I suppose as a European tourist, I like my Med azure blue, beaches cultured, and my coffee expensive. It just seems proper. It follows that I like my 'third world countries' dirty, poor, and rough around the edges. How patronising is that?! We want the authentic experience. We enjoy the dramatic contrast to our own lives, the voyeurism of seeing people suffer for our holiday pics. As a humanist and a Christian, I long to see poverty alleviated and people better their situations: then the quintessential pics go out the window though right?

Since my last visit 18 years ago, India has 'fattened up a bit', with population growth outstripping GDP by ten percent, and technological prowess a hallmark of their endeavour. There are 200 million more people here now! That's a whole lot of breeding. Today, the beautiful and 'remote' Thar desert was cluttered with folk wandering around, and our English speaking camel driver was on his mobile phone ordering our group cold beers to have on the sand dunes.

India is growing up and changing a lot. It looks and feels different: it's less exotic and more familiar; less impoverished and more polluted; less mystical and so on… However, people have more choices and some can live more like their European neighbours should they want to. For that matter, India finds me a little fatter, with more travel gadgets, and less the purist, idealist, 18 year old authentic traveller with my old one change of clothing!

The wonderful impressions and scars from my first experience seem slightly unmatched on this visit. Like a hypocrite, I want developing countries to develop so long as they can give me my 'aren't they dreadfully poor here' authentic holiday snaps. Travelling feels less harrowing, and perhaps less remarkable for it. The hazy romance I had with India on my last visit may have died down a bit, but the friendship has deepened.

Friday, 4 December 2009

DESERT SONGS: (Thar Desert, India)

I've never been one for going to 'traditional shows' where I'll see how the local people used to dance, sing, or weave. I do enjoy traditional things though, when it's not quite so simulated for me at a discount pre-booked price.

We slept under the stars in the desert, and it was beautiful. The camel drivers sang for us around the camp fire in those slightly shrill and metallic tones, as perfected by Indians, and it was un-simulated and beautiful. It was a really nice moment, but I didn't want it to be one-way, 'for the tourists', like performing monkeys. We were glad to make it a collision of cultures with renditions of 'In the Jungle'….maybe a little thin on culture our side.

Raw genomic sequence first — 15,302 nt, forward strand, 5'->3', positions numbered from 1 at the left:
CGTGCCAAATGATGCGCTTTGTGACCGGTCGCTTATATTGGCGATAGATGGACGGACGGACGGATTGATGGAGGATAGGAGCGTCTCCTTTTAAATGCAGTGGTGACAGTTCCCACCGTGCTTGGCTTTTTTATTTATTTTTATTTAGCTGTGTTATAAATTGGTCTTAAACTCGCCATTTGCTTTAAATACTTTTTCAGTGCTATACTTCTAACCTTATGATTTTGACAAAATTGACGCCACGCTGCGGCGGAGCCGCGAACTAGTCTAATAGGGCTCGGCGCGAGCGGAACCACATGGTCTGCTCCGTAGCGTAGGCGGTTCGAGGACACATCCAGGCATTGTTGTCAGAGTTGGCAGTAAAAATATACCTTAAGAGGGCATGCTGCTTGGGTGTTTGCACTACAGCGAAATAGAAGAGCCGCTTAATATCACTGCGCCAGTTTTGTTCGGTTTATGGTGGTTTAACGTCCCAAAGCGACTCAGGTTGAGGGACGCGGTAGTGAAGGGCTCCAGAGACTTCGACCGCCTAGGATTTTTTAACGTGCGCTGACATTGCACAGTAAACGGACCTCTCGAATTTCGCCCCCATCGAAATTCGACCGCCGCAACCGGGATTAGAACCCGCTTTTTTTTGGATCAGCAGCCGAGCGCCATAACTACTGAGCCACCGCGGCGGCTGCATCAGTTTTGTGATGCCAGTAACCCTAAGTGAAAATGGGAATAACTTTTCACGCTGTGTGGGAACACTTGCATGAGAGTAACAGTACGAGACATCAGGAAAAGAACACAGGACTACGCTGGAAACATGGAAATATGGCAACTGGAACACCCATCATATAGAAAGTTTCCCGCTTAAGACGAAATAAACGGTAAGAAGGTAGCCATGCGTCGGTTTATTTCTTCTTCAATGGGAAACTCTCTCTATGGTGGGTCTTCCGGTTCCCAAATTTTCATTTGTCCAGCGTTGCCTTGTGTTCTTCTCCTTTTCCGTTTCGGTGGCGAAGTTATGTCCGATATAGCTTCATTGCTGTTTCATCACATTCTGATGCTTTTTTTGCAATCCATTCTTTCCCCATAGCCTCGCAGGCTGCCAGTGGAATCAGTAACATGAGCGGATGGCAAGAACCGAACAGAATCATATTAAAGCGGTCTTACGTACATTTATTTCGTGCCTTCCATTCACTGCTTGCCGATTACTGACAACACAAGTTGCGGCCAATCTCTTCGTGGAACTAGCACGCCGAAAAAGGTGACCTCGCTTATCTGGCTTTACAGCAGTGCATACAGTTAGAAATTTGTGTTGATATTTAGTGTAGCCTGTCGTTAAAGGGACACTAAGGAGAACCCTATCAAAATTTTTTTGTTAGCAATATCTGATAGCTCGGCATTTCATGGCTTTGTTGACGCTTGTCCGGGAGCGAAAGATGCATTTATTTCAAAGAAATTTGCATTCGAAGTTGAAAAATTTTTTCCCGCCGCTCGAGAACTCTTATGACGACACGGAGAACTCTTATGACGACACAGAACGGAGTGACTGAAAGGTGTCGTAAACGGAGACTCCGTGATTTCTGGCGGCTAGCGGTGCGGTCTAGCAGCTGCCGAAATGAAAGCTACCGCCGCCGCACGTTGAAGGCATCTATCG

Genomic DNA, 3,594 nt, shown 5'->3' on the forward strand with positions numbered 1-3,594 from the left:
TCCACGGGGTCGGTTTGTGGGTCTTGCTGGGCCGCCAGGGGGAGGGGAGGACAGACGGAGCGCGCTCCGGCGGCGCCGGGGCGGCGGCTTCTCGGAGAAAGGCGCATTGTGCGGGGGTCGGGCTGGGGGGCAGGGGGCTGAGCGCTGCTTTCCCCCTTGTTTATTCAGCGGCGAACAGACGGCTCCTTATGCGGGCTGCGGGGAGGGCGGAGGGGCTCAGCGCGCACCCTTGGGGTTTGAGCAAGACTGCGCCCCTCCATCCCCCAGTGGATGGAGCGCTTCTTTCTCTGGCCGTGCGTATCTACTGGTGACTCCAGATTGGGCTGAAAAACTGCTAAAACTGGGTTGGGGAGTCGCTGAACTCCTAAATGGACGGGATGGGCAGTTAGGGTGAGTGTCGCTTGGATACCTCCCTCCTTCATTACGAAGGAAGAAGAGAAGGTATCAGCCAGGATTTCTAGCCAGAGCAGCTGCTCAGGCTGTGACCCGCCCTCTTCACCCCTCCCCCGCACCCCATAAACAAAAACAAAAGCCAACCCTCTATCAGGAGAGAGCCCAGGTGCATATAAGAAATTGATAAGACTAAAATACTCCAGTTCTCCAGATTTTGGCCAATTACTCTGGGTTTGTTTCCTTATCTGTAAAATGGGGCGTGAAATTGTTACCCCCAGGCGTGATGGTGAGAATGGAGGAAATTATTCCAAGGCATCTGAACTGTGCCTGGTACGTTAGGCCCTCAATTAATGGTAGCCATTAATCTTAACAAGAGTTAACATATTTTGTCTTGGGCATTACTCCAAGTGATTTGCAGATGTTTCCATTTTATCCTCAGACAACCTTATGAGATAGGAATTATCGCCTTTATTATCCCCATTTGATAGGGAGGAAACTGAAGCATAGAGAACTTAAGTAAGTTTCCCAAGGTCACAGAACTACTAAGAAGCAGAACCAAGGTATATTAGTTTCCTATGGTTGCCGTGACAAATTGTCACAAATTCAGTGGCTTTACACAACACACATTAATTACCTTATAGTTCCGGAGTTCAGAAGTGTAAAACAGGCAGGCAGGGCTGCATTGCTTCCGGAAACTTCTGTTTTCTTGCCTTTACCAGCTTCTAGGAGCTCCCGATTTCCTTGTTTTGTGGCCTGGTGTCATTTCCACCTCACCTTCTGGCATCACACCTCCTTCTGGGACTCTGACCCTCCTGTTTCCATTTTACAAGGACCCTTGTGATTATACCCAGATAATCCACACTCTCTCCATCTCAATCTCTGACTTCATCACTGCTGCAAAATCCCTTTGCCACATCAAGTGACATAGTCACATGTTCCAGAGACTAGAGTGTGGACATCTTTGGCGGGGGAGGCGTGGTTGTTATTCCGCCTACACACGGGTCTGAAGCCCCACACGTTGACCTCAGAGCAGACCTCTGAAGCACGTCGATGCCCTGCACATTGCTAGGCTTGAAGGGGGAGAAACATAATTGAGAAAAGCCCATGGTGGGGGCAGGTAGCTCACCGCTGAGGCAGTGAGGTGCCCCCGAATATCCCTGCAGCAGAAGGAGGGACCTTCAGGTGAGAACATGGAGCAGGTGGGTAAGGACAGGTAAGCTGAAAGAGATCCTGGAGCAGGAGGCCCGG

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Wednesday, 2 December 2009

A MATTER OF LIFE & DEATH: (Pushkar, India)

I just heard from my brother that his best mate died. It's very upsetting, and he's such a young guy. We hide death pretty well in the West. In fact we hide our lives pretty well too. In India, it's the polar opposite - life and death literally happen 'on the street'. People eat, sleep, wash, work, live, die, and generally loiter for no apparent reason on the street. For this reason it is both a vibrant and vital, messy and decaying place. For this, a bunch of western travellers continue to gravitate here in pursuit of this vibrant reality, despite the trade off of the stench and harsh truths that await.

I saw my first dead body here aged eighteen, on my first day in India wandering through Bombay: a young child in the arms of her wailing father with a prayer chalked on the pavement in front of them. It's no less profound eighteen years later to see bodies paraded through the streets to be burnt publicly and communally grieved. People here are familiar and sensitised to death happening. In the West, we are encouraged to 'work through things ourselves', aside from those around us:  we take our mess out of the family realm where it may stress and shame, we talk to professionals, strangers, to impersonally unravel our pain, we isolate to find inner strength and our own path…perhaps to a fault?

Tuesday, 1 December 2009


NO kissing, drugs, photos, or eggs…this is a holy town: (Pushkar, India)
We ambled down to the bathing ghats at dusk to see the local priests and gentry perform Puja, a 'cleansing act of worship' whereupon songs were sung and flowers were cast into the water. Hinduism has many rituals that are as beautiful as they are intriguing. I would have captured more of it on camera but it transpired this was best not photographed out of respect. That made perfect sense to me, as did the prohibition on drugs and public displays of affection. For a drug free town though, there sure is a lot of it peddled, particularly to the hoards of Israeli 'post-military-service-obligatory-year-off-stoned' crowd. I still haven't worked out the eggs thing.

I did manage to get a shot that reminded me of young Amir in 'The kite runner'.